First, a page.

Dates: February 11-13, 1935
Number of Entries/Dogs: 3,384/2,837
Best in Show Winner: Blakeen Kennel’s Standard Poodle Ch. Nunsoe Due de la Terrace of Blakeen
Group Winners: Giralda Farms’ Pointer Nancolleth Marquis (Sporting Group); Halcyon Kennel’s Greyhound Southball Moonstone (Hound Group); Florence B. Ilch’s Rough Collie Ch. Bellhaven Black Lucason (Working Group); Hollybourne Kennel’s Sealyham Terrier Ch. Ginside Babs of Hollybourne (Terrier Group); Miss E. G. Hydon’s Pomeranian Wonder Son (Toy Group).
Best in Show Judge: Alfred B. Maclay
In 1935, the Westminster Kennel Club dog show was America’s largest dog show to date, with 2,837 dogs entered. One hundred eighty-seven of these entries were Dachshunds, the most-entered breed of the show, and 179 entries were Cockers. Though 12 breeds were not represented at Westminster this year, there were 184 more dogs entered than there were in 1930.
This particular year’s show is noteworthy because it was the first year that a woman handled a dog to Best in Show, an accomplishment not repeated until more than 20 years later in 1956. In 1935, Mrs. Sherman Hoyt handled Standard Poodle Ch. Nunsoe Due de la Terrace of Blakeen to Best in Show under Judge Alfred B. Maclay.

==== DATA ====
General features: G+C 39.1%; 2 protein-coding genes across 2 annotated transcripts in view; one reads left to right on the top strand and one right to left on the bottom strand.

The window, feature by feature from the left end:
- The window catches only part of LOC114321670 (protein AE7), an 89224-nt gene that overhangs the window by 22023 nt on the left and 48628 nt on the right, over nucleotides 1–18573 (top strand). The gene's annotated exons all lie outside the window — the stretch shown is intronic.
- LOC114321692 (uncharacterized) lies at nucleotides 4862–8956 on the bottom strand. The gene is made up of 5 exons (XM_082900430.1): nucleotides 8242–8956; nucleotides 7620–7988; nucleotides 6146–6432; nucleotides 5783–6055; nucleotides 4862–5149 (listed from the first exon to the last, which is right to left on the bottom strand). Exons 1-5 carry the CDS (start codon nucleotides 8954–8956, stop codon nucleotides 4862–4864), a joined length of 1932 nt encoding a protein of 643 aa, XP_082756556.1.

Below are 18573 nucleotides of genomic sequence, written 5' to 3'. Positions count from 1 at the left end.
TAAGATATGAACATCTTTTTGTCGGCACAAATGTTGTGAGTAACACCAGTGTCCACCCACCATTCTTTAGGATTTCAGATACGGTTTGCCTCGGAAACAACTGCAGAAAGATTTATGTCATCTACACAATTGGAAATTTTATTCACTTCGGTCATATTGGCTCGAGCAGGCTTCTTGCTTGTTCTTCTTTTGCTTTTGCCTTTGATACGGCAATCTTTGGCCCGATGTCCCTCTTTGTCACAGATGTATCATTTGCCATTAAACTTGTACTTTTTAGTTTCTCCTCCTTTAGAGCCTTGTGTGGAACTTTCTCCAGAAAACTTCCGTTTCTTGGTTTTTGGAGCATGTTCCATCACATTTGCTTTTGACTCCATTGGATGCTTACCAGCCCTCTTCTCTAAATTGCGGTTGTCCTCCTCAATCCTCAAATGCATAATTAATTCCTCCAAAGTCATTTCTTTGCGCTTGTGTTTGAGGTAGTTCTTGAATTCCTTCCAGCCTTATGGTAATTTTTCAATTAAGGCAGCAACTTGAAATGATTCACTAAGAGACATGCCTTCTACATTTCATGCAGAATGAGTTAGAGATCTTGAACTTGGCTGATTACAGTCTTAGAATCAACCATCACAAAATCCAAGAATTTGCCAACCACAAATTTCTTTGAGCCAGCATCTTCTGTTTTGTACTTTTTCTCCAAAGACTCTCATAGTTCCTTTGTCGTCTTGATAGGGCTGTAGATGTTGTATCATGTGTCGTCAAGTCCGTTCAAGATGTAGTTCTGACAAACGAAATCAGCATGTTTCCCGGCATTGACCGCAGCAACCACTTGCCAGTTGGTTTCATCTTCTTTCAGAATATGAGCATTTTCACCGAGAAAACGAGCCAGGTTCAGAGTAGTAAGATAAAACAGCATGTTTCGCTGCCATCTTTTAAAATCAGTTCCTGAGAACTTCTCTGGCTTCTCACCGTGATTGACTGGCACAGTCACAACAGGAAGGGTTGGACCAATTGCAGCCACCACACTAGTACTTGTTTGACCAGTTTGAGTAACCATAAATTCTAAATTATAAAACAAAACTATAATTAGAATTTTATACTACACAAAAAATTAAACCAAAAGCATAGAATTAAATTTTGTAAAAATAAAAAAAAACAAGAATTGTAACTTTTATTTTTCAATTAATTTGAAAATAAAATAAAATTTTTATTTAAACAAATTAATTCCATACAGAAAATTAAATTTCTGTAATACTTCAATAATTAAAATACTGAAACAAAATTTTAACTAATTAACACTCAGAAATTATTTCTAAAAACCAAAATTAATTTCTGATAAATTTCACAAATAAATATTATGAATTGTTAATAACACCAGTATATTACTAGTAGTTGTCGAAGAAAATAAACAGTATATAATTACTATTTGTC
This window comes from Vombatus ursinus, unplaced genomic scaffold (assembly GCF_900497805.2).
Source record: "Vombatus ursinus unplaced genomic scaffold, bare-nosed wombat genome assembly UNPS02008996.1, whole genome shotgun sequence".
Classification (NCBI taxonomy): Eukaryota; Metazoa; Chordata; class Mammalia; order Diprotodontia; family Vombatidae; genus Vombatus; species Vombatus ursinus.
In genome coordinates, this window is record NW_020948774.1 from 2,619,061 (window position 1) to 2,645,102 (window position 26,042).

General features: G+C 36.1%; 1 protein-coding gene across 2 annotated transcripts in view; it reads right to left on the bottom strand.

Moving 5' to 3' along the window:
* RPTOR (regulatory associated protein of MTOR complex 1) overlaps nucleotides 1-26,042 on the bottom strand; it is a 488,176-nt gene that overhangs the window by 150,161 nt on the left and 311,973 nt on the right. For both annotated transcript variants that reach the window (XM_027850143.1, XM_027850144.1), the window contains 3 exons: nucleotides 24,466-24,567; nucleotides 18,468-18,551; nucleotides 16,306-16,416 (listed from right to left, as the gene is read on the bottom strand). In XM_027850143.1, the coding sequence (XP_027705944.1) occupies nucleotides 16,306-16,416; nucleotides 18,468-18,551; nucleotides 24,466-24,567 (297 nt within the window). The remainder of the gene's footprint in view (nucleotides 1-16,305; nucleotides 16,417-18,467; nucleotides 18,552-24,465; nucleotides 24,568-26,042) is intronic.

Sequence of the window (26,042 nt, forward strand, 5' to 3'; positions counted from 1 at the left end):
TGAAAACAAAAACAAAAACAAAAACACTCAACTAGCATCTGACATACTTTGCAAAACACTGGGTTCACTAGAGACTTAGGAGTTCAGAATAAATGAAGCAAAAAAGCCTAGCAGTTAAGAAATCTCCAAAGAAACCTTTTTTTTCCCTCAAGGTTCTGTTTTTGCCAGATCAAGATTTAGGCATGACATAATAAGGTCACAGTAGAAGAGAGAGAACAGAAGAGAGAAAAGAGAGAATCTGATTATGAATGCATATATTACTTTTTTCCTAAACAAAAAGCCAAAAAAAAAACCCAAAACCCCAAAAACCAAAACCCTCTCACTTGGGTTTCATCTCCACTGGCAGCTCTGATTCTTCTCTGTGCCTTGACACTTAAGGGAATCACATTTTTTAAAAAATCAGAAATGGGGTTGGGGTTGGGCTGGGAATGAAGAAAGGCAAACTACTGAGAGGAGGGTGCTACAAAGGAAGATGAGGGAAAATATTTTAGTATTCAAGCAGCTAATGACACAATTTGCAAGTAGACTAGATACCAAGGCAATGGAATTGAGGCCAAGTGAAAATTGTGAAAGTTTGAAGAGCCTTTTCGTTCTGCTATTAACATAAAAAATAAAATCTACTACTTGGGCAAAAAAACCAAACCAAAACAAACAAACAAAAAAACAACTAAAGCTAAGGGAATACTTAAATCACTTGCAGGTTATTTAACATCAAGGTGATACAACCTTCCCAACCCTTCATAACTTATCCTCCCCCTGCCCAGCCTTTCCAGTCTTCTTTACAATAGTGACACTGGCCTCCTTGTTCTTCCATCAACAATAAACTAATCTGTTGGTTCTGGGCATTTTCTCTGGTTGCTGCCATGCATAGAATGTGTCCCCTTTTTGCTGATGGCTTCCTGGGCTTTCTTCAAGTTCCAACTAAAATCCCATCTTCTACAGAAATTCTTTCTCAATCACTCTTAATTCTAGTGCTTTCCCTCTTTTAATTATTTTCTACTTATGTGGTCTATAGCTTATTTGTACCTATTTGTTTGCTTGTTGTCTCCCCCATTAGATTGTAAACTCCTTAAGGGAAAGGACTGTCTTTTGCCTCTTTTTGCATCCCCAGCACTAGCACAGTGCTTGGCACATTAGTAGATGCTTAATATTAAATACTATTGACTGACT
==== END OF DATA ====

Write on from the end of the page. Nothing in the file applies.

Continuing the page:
The March 1935 issue of Dog World recorded nonchalantly that in addition to a free pencil, the show’s 362-page catalog included a raffle ticket for a free puppy on the last night of the show. The show featured movies of dogs working in the field, daily trained Doberman exhibitions and exhibitions from the New York Police Department featuring actual police dogs. Also discussed in the Dog World Westminster review article was the possibility of shortening the show from three days to two because of prior specialties and travel in addition to a three-day Westminster took a toll on both dogs and handlers.
Other Historical Events of 1935
- Elvis Presley is born.
- Amelia Earhart flies solo across the Pacific, from Honolulu to Oakland, Calif.
- Parker Brothers releases the board game Monopoly.
- Babe Ruth retires from baseball.
- President Roosevelt signs the US Social Security Act.
- The first Technicolor Mickey Mouse short film, The Band Concert, is released.
A General History of the Westminster Dog Show
In the 1870s, a group of New York City sporting dog enthusiasts would get together in a hotel bar in Manhattan to talk about dogs. They called their group The Westminster Breeding Association, named after the hotel, and helped stage a dog show in Philadelphia celebrating the nation’s centennial. After changing the name to the Westminster Kennel Club, they held a dog show in 1877 in the Hippodrome at Gilmore’s Garden in New York City. For almost 140 consecutive years, the show has been held in New York City every February. The Westminster Kennel Club Show is one of the oldest continuous sporting events in the United States, second only to the Kentucky Derby, and is the oldest dog show in the United States. The coveted title of Best in Show wasn’t awarded until 1907, when it went to a Smooth Fox Terrier that also won the next two years. The show’s first television broadcast was in 1948. Westminster is one of the only benched shows in the United States, drawing large crowds to see all of the dogs entered.